Man lashes at McDonald's employees: Reader says man's behaviour was uncouth and unnecessary

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Several readers have written to Stomp in response to the article about a man lashing at McDonald’s employees manning a Dessert Kiosk at Hougang Mall.

In a video shot by Stomper Caren, a man becomes increasingly agitated after he accuses an employee of soliciting payment even before he finishes placing orders.

The situation escalates further as the man launches into a tirade. 

He rants:

“What! I haven’t order finish. Money, money, money. What is this?”

Later he takes out money form his wallet and slams it on the counter, adding:

“What? My face, I got no money to pay for this ice cream?

"Money? I got no money to pay the ice cream? F***!”

McDonald's has since issued an official statement, saying that its employees do not deserve to be shouted at.

With regard to the man’s belligerent behaviour and accusatory tone, Stomper YS from Malaysia said that he too has his fair share of when dealing with staff taking orders at fast-food restaurants.

For YS, the problem usually stems from the employee’s poor command of English. 

As such these employees may not understand common words or phrases. 

However, YS said that he would simply avoid patronising the same outlet rather than creating a scene.

He wrote:

“The customer in Singapore was upset over being asked to make payment before he has finished his order and brushed aside the apology from another staff by rudely asking whether she is the manager.

“He then insisted on talking to a higher authority and demanded to see the manager, all the while showing uncouth behaviour.

“Although he may think greatly of himself, he does not realise that he lacks true confidence, being easily slighted by others. The fact is, no one can make him angry if he does not allow it.” 

YS also encouraged other methods for dealing with the frustration.

He said:

“The natural response is to react with anger when someone is angry with us. Instead, we should try to diffuse the situation by laughing it off apologetically, regardless of who was right or wrong.

“More often than not, it was over a trivial matter and not worth the trouble to harbour ill feelings, which would make us grow old and bitter if allowed to accumulate over time.

“But is the customer always right? The last time I conducted training for 60 adults, their answers were either yes, no or yes and no.

“I pointed out that no human being is perfect and therefore no one, including customers, can always be right. But if we value the business, we must treat the customer as if he is right even when he was in the wrong.

“Also, one can never win an argument with a customer, who would react rashly when overcome by emotions and not in the right frame of mind to reason or think logically.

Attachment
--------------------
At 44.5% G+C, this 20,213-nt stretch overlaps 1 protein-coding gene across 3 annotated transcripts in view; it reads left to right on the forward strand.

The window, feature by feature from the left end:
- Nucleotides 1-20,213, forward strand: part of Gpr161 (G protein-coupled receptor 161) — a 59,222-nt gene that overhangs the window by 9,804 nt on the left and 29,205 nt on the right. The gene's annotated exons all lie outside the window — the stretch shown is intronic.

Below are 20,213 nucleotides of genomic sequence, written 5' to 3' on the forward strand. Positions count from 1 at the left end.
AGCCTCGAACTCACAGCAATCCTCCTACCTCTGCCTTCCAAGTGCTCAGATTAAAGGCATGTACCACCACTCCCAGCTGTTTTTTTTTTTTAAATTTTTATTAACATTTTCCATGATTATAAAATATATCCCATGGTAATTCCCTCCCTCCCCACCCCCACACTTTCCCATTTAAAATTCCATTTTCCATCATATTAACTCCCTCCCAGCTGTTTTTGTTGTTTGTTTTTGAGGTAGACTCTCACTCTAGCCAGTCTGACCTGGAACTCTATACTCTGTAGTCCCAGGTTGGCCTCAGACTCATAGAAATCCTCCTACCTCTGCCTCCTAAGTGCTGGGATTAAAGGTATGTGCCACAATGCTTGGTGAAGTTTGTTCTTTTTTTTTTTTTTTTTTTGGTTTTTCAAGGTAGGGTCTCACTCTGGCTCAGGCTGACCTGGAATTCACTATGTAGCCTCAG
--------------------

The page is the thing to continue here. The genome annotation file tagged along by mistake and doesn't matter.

“But angry people could be rationale after calming down hours or days later and would appreciate you for not making him lose face. Some may end up as your most loyal customers.

“The staff and manager at McDonald’s were very accommodating to the angry customer. Lucky for him, he did not try the same antic at a night spot in a developing country, as the lesson could be too painful.

“McDonald’s issued a statement that its employees should be treated with respect. But only those who truly respect themselves are capable of respecting others.

“For most businesses, around 20 percent of the customers are not worth keeping. So, companies should not bend backward to please all its customers but should not offend any.

“And there is no need to put up a sign stating, “We reserve the right to refuse service to anyone”.

“Decades ago, I spotted one of these signs in a fried noodle restaurant located at Jalan Ampang near Jalan Gereja in Kuala Lumpur.

“Once, the aloof owner gave me a flat no and turned away after I ordered a stout. It was the only time I was ever refused service anywhere.

“His small restaurant was usually packed at lunch time and he must have assumed I will be occupying a seat drinking and displacing others for lunch.

“But I continued to patronise the restaurant by placing my order for noodle first before asking for a stout. The Hokkien Char was worth the wait but now all that is left are the memories, as the restaurant is long gone, along with many traditional businesses in the old city centre.”

Another reader, Stomper Desmond also weighed in on the issue.

Said Desmond:

“I agree with McDonald’s stand that no employees deserve to be treated this way, but where is the manager? Also, what is the standard operating procedure (SOP) for an incident such as this?”

Stomper Sunny, however, begged to differ, adding:

“If employees don’t respect the customers, why should the customers respect the employees? Is it free food from you?”

What do you think?